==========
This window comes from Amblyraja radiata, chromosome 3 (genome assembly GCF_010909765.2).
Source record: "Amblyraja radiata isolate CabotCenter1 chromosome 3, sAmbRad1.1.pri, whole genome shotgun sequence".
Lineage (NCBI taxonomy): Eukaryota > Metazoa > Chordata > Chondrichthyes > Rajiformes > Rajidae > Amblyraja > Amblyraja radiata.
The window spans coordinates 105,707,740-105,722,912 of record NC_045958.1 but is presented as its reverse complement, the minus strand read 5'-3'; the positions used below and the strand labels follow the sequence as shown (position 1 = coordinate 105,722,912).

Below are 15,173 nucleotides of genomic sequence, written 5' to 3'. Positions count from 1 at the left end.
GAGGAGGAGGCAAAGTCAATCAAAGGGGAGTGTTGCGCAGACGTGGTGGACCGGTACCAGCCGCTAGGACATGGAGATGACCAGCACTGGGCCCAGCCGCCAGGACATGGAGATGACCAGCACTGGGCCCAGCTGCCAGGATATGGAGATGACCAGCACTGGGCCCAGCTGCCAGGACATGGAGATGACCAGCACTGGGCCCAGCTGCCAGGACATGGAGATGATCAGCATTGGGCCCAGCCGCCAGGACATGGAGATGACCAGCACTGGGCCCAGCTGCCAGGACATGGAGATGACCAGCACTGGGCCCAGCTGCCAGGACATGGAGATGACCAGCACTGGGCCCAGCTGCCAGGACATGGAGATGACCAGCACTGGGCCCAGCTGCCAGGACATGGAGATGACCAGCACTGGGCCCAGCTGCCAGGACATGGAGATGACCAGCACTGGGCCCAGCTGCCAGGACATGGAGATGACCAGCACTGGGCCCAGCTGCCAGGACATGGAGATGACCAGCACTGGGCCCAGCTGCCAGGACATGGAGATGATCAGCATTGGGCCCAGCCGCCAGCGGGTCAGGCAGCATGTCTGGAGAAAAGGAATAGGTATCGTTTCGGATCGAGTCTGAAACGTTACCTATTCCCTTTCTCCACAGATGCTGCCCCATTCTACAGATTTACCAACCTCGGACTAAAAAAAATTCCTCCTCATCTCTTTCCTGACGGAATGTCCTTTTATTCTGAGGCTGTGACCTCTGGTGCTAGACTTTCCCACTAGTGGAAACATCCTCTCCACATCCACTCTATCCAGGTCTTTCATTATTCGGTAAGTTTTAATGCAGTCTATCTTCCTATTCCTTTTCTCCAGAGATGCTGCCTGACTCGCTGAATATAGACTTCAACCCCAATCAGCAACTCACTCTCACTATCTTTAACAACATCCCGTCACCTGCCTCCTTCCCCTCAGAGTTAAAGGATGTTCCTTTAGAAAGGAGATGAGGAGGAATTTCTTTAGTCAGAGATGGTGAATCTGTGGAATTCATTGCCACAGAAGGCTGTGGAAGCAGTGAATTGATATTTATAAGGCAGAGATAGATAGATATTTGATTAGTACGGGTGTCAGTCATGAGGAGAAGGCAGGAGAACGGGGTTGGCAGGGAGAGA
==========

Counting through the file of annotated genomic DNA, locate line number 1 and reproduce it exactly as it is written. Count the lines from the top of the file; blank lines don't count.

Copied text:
This window comes from Amblyraja radiata, chromosome 3 (genome assembly GCF_010909765.2).